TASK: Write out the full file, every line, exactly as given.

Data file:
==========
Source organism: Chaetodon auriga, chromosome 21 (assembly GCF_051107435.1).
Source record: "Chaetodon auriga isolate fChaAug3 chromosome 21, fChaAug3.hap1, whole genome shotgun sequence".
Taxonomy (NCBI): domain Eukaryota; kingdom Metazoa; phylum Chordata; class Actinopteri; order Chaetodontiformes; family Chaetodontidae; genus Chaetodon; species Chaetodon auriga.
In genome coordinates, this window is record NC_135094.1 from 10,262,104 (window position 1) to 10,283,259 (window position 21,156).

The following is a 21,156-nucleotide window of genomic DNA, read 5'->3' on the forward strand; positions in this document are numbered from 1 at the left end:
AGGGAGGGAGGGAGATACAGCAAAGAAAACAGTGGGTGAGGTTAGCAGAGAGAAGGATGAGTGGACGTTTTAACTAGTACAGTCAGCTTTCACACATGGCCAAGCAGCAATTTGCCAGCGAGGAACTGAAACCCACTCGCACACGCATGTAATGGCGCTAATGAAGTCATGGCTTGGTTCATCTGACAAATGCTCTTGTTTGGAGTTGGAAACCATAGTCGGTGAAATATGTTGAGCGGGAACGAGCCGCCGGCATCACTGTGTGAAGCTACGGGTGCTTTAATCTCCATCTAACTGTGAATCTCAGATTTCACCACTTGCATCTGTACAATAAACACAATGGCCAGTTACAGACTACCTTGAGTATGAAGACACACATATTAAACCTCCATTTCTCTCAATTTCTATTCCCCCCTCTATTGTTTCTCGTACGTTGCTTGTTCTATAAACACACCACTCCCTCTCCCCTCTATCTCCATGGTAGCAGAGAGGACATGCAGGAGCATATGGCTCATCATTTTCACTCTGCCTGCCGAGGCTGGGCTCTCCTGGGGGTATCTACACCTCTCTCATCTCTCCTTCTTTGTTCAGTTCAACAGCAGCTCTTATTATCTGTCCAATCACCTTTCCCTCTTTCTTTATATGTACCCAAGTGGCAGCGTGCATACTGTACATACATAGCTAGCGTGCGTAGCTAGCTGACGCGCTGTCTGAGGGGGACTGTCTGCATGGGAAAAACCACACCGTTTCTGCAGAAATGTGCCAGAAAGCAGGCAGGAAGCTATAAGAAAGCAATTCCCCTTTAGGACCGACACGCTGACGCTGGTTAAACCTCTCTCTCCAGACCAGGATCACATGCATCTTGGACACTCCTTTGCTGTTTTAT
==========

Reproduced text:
Source organism: Chaetodon auriga, chromosome 21 (assembly GCF_051107435.1).
Source record: "Chaetodon auriga isolate fChaAug3 chromosome 21, fChaAug3.hap1, whole genome shotgun sequence".
Taxonomy (NCBI): domain Eukaryota; kingdom Metazoa; phylum Chordata; class Actinopteri; order Chaetodontiformes; family Chaetodontidae; genus Chaetodon; species Chaetodon auriga.
In genome coordinates, this window is record NC_135094.1 from 10,262,104 (window position 1) to 10,283,259 (window position 21,156).

The following is a 21,156-nucleotide window of genomic DNA, read 5'->3' on the forward strand; positions in this document are numbered from 1 at the left end:
AGGGAGGGAGGGAGATACAGCAAAGAAAACAGTGGGTGAGGTTAGCAGAGAGAAGGATGAGTGGACGTTTTAACTAGTACAGTCAGCTTTCACACATGGCCAAGCAGCAATTTGCCAGCGAGGAACTGAAACCCACTCGCACACGCATGTAATGGCGCTAATGAAGTCATGGCTTGGTTCATCTGACAAATGCTCTTGTTTGGAGTTGGAAACCATAGTCGGTGAAATATGTTGAGCGGGAACGAGCCGCCGGCATCACTGTGTGAAGCTACGGGTGCTTTAATCTCCATCTAACTGTGAATCTCAGATTTCACCACTTGCATCTGTACAATAAACACAATGGCCAGTTACAGACTACCTTGAGTATGAAGACACACATATTAAACCTCCATTTCTCTCAATTTCTATTCCCCCCTCTATTGTTTCTCGTACGTTGCTTGTTCTATAAACACACCACTCCCTCTCCCCTCTATCTCCATGGTAGCAGAGAGGACATGCAGGAGCATATGGCTCATCATTTTCACTCTGCCTGCCGAGGCTGGGCTCTCCTGGGGGTATCTACACCTCTCTCATCTCTCCTTCTTTGTTCAGTTCAACAGCAGCTCTTATTATCTGTCCAATCACCTTTCCCTCTTTCTTTATATGTACCCAAGTGGCAGCGTGCATACTGTACATACATAGCTAGCGTGCGTAGCTAGCTGACGCGCTGTCTGAGGGGGACTGTCTGCATGGGAAAAACCACACCGTTTCTGCAGAAATGTGCCAGAAAGCAGGCAGGAAGCTATAAGAAAGCAATTCCCCTTTAGGACCGACACGCTGACGCTGGTTAAACCTCTCTCTCCAGACCAGGATCACATGCATCTTGGACACTCCTTTGCTGTTTTAT